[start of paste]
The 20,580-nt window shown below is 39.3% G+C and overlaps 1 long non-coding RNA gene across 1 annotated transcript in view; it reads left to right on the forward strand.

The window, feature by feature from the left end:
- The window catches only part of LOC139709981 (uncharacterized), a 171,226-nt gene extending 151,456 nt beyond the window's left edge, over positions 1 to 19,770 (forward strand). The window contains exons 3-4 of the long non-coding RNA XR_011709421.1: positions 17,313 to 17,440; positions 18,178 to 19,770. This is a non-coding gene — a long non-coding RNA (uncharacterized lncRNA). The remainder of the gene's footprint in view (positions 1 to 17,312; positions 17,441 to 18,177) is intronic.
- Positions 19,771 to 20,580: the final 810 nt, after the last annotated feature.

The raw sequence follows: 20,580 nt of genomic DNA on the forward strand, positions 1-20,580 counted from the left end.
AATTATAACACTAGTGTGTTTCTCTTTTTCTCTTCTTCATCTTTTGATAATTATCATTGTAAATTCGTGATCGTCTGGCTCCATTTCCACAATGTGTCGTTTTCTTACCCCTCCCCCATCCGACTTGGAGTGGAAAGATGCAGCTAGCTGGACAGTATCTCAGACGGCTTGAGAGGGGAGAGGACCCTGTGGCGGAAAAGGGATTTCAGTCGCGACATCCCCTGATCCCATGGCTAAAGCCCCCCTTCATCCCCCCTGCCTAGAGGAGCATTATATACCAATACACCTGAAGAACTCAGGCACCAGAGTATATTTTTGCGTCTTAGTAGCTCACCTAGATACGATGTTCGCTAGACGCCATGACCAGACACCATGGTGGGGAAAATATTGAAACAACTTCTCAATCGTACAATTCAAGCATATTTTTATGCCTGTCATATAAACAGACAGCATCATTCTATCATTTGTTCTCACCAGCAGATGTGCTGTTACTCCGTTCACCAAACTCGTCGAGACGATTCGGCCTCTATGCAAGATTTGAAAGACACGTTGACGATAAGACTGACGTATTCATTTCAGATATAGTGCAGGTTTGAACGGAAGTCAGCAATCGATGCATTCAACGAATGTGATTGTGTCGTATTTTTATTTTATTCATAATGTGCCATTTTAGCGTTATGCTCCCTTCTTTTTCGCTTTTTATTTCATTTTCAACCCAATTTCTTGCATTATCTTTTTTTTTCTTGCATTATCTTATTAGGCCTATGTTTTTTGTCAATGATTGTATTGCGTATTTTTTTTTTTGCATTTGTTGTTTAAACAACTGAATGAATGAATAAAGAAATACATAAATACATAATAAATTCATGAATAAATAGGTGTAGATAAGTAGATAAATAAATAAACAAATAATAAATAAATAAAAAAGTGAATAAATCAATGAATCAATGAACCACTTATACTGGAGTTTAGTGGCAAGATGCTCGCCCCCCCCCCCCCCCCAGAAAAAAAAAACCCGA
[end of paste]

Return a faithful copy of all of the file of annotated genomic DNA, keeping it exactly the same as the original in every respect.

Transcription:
The 20,580-nt window shown below is 39.3% G+C and overlaps 1 long non-coding RNA gene across 1 annotated transcript in view; it reads left to right on the forward strand.

The window, feature by feature from the left end:
- The window catches only part of LOC139709981 (uncharacterized), a 171,226-nt gene extending 151,456 nt beyond the window's left edge, over positions 1 to 19,770 (forward strand). The window contains exons 3-4 of the long non-coding RNA XR_011709421.1: positions 17,313 to 17,440; positions 18,178 to 19,770. This is a non-coding gene — a long non-coding RNA (uncharacterized lncRNA). The remainder of the gene's footprint in view (positions 1 to 17,312; positions 17,441 to 18,177) is intronic.
- Positions 19,771 to 20,580: the final 810 nt, after the last annotated feature.

The raw sequence follows: 20,580 nt of genomic DNA on the forward strand, positions 1-20,580 counted from the left end.
AATTATAACACTAGTGTGTTTCTCTTTTTCTCTTCTTCATCTTTTGATAATTATCATTGTAAATTCGTGATCGTCTGGCTCCATTTCCACAATGTGTCGTTTTCTTACCCCTCCCCCATCCGACTTGGAGTGGAAAGATGCAGCTAGCTGGACAGTATCTCAGACGGCTTGAGAGGGGAGAGGACCCTGTGGCGGAAAAGGGATTTCAGTCGCGACATCCCCTGATCCCATGGCTAAAGCCCCCCTTCATCCCCCCTGCCTAGAGGAGCATTATATACCAATACACCTGAAGAACTCAGGCACCAGAGTATATTTTTGCGTCTTAGTAGCTCACCTAGATACGATGTTCGCTAGACGCCATGACCAGACACCATGGTGGGGAAAATATTGAAACAACTTCTCAATCGTACAATTCAAGCATATTTTTATGCCTGTCATATAAACAGACAGCATCATTCTATCATTTGTTCTCACCAGCAGATGTGCTGTTACTCCGTTCACCAAACTCGTCGAGACGATTCGGCCTCTATGCAAGATTTGAAAGACACGTTGACGATAAGACTGACGTATTCATTTCAGATATAGTGCAGGTTTGAACGGAAGTCAGCAATCGATGCATTCAACGAATGTGATTGTGTCGTATTTTTATTTTATTCATAATGTGCCATTTTAGCGTTATGCTCCCTTCTTTTTCGCTTTTTATTTCATTTTCAACCCAATTTCTTGCATTATCTTTTTTTTTCTTGCATTATCTTATTAGGCCTATGTTTTTTGTCAATGATTGTATTGCGTATTTTTTTTTTTGCATTTGTTGTTTAAACAACTGAATGAATGAATAAAGAAATACATAAATACATAATAAATTCATGAATAAATAGGTGTAGATAAGTAGATAAATAAATAAACAAATAATAAATAAATAAAAAAGTGAATAAATCAATGAATCAATGAACCACTTATACTGGAGTTTAGTGGCAAGATGCTCGCCCCCCCCCCCCCCCCAGAAAAAAAAAACCCGA